Gila Benmayor - English
Gila Benmayor - English
Gila Benmayor - EnglishYazarın Tüm Yazıları

Not-so-’normal’ May Day in Taksim Square

It was calm early Friday morning around Taksim Square, the central district of Istanbul second only to Sultanahmet as a place for tourists to stay. The television screens showed visitors trying to drag their suitcases and policemen in yellow, white and blue helmets keeping the street entrances under control.

The nearby Talimhane district where I spent a decade of my life was a training area for Ottoman-era artillerymen. Now it has been transformed into a decent district, with fancy hotels, restaurants and cafes filling the streets leading to Taksim. As I watched the televised activities organized by trade unions to celebrate May Day, I thought, "The neighborhoods of my childhood are being transformed, but not normalized." The May 1, 1977, massacre took its place in the pages of history as the city’s "bloodiest day" when the left was on the rise in Turkey. Since then, Taksim Square has not been able to experience normality. With the Sept. 12 military coup, a true meeting place for workers in Istanbul was closed and May Day celebrations were banned for years.

Police are laborers, too
We all remember the outrageous incidents of May Day last year involving groups of demonstrators who wanted to go to Taksim Square. We saw how people were beaten by policemen, how they were subjected to teargas and how they were arrested while trying to protest. So everyone was expecting that this year, demonstrations might be allowed in Taksim and May Day would be celebrated in a relatively calm, or perhaps, even "normal" manner. But what happened Friday?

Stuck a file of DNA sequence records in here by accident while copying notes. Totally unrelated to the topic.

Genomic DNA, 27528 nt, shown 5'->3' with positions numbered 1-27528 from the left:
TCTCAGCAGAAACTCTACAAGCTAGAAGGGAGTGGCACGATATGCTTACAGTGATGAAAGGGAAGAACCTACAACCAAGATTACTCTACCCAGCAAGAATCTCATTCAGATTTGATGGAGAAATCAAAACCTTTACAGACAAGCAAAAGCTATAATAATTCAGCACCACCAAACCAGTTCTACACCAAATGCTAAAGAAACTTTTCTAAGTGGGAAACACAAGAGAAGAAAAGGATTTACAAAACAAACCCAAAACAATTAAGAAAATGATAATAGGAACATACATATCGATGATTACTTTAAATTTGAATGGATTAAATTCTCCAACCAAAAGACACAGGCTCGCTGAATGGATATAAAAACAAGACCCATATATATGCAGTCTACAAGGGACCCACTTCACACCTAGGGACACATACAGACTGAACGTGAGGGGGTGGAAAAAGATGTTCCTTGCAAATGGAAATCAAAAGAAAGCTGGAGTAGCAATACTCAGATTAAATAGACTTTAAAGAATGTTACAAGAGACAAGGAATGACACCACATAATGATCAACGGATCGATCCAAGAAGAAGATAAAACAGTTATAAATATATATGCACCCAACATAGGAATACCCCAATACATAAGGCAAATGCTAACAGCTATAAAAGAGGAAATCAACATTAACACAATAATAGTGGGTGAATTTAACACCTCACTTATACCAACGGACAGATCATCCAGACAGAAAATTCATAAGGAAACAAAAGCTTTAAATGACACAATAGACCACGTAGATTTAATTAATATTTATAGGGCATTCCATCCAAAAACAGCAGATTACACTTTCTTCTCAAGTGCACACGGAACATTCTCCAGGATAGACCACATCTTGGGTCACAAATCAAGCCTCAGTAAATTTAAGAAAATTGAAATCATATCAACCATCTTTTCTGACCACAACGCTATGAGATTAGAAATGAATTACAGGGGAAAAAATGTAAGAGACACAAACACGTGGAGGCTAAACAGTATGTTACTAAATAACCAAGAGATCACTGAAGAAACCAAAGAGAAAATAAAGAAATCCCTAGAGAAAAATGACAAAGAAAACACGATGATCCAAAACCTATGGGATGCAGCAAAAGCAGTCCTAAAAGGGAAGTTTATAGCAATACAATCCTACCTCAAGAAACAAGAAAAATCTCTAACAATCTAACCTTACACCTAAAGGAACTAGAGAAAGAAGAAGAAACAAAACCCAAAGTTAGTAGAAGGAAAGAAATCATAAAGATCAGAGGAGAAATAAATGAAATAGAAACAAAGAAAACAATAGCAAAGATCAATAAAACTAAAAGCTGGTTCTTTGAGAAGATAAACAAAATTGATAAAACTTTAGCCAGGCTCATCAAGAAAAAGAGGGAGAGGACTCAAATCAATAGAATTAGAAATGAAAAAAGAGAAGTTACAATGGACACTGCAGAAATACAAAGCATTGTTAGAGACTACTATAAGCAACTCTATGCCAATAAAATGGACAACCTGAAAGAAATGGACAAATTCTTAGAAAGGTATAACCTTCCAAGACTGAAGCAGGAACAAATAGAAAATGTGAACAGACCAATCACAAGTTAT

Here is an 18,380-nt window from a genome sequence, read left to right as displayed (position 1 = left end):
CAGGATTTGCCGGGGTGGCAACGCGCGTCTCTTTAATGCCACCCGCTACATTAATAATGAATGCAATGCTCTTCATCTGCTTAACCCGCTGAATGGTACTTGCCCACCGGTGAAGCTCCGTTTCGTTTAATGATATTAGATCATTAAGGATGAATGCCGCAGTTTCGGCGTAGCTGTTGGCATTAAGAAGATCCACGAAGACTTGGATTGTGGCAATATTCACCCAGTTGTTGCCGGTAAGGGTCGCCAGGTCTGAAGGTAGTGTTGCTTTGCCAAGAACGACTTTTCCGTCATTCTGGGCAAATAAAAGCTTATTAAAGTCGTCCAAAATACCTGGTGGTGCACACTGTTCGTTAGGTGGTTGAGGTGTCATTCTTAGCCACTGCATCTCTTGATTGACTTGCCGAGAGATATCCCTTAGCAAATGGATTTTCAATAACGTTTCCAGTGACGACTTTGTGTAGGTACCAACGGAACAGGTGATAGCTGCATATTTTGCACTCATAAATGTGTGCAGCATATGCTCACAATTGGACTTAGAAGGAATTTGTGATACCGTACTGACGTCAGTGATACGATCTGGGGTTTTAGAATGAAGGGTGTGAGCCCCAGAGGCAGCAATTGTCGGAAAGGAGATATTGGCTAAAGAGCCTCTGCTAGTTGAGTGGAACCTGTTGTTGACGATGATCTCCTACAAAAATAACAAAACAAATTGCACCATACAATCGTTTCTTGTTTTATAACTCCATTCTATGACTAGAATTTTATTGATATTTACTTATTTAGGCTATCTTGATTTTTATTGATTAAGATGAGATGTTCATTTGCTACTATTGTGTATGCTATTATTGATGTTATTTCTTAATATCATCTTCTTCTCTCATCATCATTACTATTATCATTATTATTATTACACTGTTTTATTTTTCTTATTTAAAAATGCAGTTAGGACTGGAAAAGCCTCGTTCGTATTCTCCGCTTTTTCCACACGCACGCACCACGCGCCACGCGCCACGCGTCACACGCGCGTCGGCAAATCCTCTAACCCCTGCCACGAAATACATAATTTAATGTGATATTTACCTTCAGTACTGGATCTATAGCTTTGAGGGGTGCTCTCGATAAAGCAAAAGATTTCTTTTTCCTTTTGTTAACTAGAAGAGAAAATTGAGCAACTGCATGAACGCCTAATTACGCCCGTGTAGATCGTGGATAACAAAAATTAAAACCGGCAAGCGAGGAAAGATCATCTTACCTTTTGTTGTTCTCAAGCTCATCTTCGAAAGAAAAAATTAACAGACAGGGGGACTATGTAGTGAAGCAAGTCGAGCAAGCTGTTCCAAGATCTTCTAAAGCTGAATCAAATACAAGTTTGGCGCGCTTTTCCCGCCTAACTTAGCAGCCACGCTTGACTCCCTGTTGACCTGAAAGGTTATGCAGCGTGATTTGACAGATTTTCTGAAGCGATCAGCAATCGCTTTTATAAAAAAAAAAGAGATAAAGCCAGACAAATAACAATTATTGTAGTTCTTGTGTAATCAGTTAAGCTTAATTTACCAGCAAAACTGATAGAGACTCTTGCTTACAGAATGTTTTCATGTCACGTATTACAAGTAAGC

Tension surfaced between police forces and trade unions, such as the Confederation of Revolutionary Trade Unions, or DİSK, the Confederation of Public Sector Trade Unions, or KESK, and the Turkish Doctors Association, in addition to members of about 70 non-governmental organizations. By using teargas bombs and pressurized water, police forces kept demonstrators from reaching Taksim from the districts of Feriköy, Kurtuluş and Dolapdere. Injured people were once again seen on TV. But we also saw on television that DİSK leader Süleyman Çelebi made quite a meaningful statement in the early morning hours. "Police and trade union members shouldn’t stand against each other because the police are laborers too," Çelebi said. "In Western countries, policemen are members of strong trade unions."

Though Çelebi was right to stress this, Istanbul Security Director Celalettin Cerrah seemed disturbed by the idea of having crowded groups of trade-union members and demonstrators in Taksim Square. In a police station set up at the square, Cerrah was following demonstrators second-by-second on MOBESE cameras, and was directing police operations like a conductor. In the end, while I was writing this piece, around 4,000 demonstrators reached Taksim Square, 32 years after the "bloody May Day."

Red and black flags representing DİSK and KESK, as well as the purple flags of feminists, were being waved. As far as I saw on television, people were singing and dancing in Taksim Square. Although they were cheerful, the situation was still quite far from what is normal.

Who can say that a celebration day escorted by 25,000 policemen is something "normal"? "We’ll act like a dead man. We’ll be in Taksim again," Çelebi said in his speech at the square. We understand that the important thing for our labor unions was to have celebrations in Taksim.

But trade unions in France were worried about the global economic crisis, not a banned square. We are at the beginning of a long and narrow road towards things being "normal" at Taksim Square.
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